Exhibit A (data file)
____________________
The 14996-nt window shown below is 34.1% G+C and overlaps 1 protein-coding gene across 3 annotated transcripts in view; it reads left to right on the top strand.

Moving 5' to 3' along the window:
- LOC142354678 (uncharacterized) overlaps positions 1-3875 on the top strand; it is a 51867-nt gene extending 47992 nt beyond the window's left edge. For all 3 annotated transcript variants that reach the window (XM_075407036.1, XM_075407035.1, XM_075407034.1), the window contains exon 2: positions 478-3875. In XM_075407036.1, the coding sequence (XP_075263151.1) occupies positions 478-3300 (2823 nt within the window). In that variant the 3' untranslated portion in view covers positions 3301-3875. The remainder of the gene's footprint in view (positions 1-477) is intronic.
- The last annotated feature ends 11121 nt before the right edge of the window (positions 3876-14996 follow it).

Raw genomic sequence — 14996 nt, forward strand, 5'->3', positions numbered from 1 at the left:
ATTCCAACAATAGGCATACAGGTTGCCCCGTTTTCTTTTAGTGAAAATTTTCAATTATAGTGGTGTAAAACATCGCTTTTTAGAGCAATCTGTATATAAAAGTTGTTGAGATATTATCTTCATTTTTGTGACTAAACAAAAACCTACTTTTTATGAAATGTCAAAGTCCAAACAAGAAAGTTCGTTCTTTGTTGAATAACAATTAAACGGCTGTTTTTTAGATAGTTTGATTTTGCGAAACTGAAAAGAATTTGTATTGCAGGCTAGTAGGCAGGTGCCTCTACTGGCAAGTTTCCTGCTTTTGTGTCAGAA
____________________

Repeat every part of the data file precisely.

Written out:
The 14996-nt window shown below is 34.1% G+C and overlaps 1 protein-coding gene across 3 annotated transcripts in view; it reads left to right on the top strand.

Moving 5' to 3' along the window:
- LOC142354678 (uncharacterized) overlaps positions 1-3875 on the top strand; it is a 51867-nt gene extending 47992 nt beyond the window's left edge. For all 3 annotated transcript variants that reach the window (XM_075407036.1, XM_075407035.1, XM_075407034.1), the window contains exon 2: positions 478-3875. In XM_075407036.1, the coding sequence (XP_075263151.1) occupies positions 478-3300 (2823 nt within the window). In that variant the 3' untranslated portion in view covers positions 3301-3875. The remainder of the gene's footprint in view (positions 1-477) is intronic.
- The last annotated feature ends 11121 nt before the right edge of the window (positions 3876-14996 follow it).

Raw genomic sequence — 14996 nt, forward strand, 5'->3', positions numbered from 1 at the left:
ATTCCAACAATAGGCATACAGGTTGCCCCGTTTTCTTTTAGTGAAAATTTTCAATTATAGTGGTGTAAAACATCGCTTTTTAGAGCAATCTGTATATAAAAGTTGTTGAGATATTATCTTCATTTTTGTGACTAAACAAAAACCTACTTTTTATGAAATGTCAAAGTCCAAACAAGAAAGTTCGTTCTTTGTTGAATAACAATTAAACGGCTGTTTTTTAGATAGTTTGATTTTGCGAAACTGAAAAGAATTTGTATTGCAGGCTAGTAGGCAGGTGCCTCTACTGGCAAGTTTCCTGCTTTTGTGTCAGAA